July 10, 2009
Trustees approved a tuition and mandatory fee schedule that reflects increases of 3.9 percent each of the next two years. The increases total $139 per semester during the first year for typical full-time in-state undergraduate students and $144 per semester during the second year. Tuition and fees for graduate students will also increase 3.9 percent per year. Tuition at Indiana State will remain the lowest of the state's four major public research institutions, university President Daniel J. Bradley noted.
In-state undergraduate students taking a standard class load will pay $3,613 per semester in 2009-10 and $3,757 in 2010-11. In-state graduate students will pay $328 per credit hour in 2009-10 and $ 341 per credit hour in 2010-11. A previously approved $100 per semester ($40 for summer) recreation fee will be charged to help cover the costs of a new Student Recreation Center dedicated Friday. The recreation center was approved in a 2005 student referendum.
Eligible students from Illinois and states participating in the Midwest Student Exchange program (Kansas, Michigan, Minnesota, Missouri, Nebraska, North Dakota and Wisconsin) will pay $4,516 per semester for 2009-10 and $4,696 in 2010-11. Residents of other states will pay $7,901 beginning this fall and $8,213 beginning in fall 2010.
Trustees also approved a $143.8 million operating budget for fiscal 2010, a figure that is 0.7 percent more than the 2009 budget. Approximately 7.6 percent of the budget - more than $10.9 million - is set aside for student aid, a 4 percent increase from last year. 73 percent of ISU students receive some form of financial assistance.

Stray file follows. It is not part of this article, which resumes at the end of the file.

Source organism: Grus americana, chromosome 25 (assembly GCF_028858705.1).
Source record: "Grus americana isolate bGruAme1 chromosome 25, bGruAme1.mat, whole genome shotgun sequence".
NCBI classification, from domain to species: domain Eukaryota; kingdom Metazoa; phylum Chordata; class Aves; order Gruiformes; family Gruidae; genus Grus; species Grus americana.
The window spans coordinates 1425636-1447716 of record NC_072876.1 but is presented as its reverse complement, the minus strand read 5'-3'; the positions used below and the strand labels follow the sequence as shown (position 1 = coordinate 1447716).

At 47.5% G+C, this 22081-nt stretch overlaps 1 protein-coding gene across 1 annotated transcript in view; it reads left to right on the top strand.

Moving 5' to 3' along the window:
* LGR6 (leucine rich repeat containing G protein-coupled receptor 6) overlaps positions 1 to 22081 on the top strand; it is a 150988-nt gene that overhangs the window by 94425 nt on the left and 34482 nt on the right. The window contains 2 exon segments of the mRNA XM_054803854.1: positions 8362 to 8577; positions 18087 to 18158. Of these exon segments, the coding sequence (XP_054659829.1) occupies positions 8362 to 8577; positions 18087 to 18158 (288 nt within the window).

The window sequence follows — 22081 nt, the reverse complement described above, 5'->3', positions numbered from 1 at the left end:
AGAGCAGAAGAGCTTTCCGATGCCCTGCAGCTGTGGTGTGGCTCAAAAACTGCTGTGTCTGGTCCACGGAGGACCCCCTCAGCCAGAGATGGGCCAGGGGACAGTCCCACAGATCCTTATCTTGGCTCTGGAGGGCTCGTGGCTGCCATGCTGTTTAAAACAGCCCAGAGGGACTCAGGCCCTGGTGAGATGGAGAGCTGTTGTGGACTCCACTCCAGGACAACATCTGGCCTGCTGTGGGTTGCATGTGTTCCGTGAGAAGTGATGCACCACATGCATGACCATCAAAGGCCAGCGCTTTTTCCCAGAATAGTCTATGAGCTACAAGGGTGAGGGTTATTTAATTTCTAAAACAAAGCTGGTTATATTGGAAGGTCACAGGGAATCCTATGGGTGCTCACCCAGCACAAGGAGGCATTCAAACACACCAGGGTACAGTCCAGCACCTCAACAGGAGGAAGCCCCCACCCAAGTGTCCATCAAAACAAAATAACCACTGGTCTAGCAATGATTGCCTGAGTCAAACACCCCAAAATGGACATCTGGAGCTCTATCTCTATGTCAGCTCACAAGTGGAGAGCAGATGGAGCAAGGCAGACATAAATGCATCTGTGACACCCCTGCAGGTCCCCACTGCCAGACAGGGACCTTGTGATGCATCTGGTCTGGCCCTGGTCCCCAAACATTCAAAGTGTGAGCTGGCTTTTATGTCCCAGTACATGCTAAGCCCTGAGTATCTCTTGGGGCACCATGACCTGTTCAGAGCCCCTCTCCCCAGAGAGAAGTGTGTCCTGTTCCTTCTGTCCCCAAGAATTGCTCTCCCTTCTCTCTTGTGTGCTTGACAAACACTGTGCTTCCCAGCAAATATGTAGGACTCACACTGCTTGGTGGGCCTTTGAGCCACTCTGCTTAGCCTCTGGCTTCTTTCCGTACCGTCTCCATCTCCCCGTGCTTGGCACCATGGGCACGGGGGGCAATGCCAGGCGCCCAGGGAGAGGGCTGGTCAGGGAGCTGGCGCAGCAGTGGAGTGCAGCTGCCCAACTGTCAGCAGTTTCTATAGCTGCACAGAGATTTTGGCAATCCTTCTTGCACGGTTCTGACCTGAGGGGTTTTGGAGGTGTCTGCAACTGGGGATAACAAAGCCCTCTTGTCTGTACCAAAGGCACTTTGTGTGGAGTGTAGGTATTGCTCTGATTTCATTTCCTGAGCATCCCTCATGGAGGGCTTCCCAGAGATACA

The budget includes a projected 3 percent increase for salary adjustments, funded by internal reallocations. Final action concerning salaries will depend on fall enrollment and the overall budget situation, said Diann McKee, vice president for business affairs and finance. During the past five years, salary increases at Indiana State have lagged behind those of other comparable universities in the state, McKee said.
A nearly $4.5 million reduction in state funding for fiscal 2010 will be partially offset by $2.2 million in federal stimulus dollars. To meet the university*s priorities and commitments, the new budget includes $4.4 million in reallocations from last year*s base spending. Similar reallocations for fiscal 2011 are expected to result in an estimated $4.3 million in additional budget reductions, McKee said.
In other action, the board authorized the sale of up to $16.5 million in housing and dining system revenue bonds. Of that money, $9.5 million will help finance renovation of Sandison Hall while a $6.8 million note issued in 2006 will be refinanced to take advantage of lower interest rates. A portion of the new bonds may be designated as Build America Bonds under the American Recovery and Reimbursement Act of 2009, making the university eligible for federal subsidies to cover a portion of borrowing expenses.
Trustees on Friday seated new member Bob Baesler of Terre Haute, an ISU College of Business alumnus who owns and operates Baesler*s Market, and student trustee Matt Huckleby, a political science and economics major from Georgetown. Both appointments were confirmed earlier this month by Gov. Mitch Daniels, who also re-appointed trustees Mike Alley of Carmel and Ed Pease of Terre Haute.
In other action, ISU trustees:
Media contact and writer: Dave Taylor, media relations director, Office of Communications and Marketing, Indiana State University, 812-237-3743 or email@example.com
The Indiana State University Board of Trustees has set tuition and fees for the next two academic years. The action on Friday (July 10) followed a public hearing earlier in the day.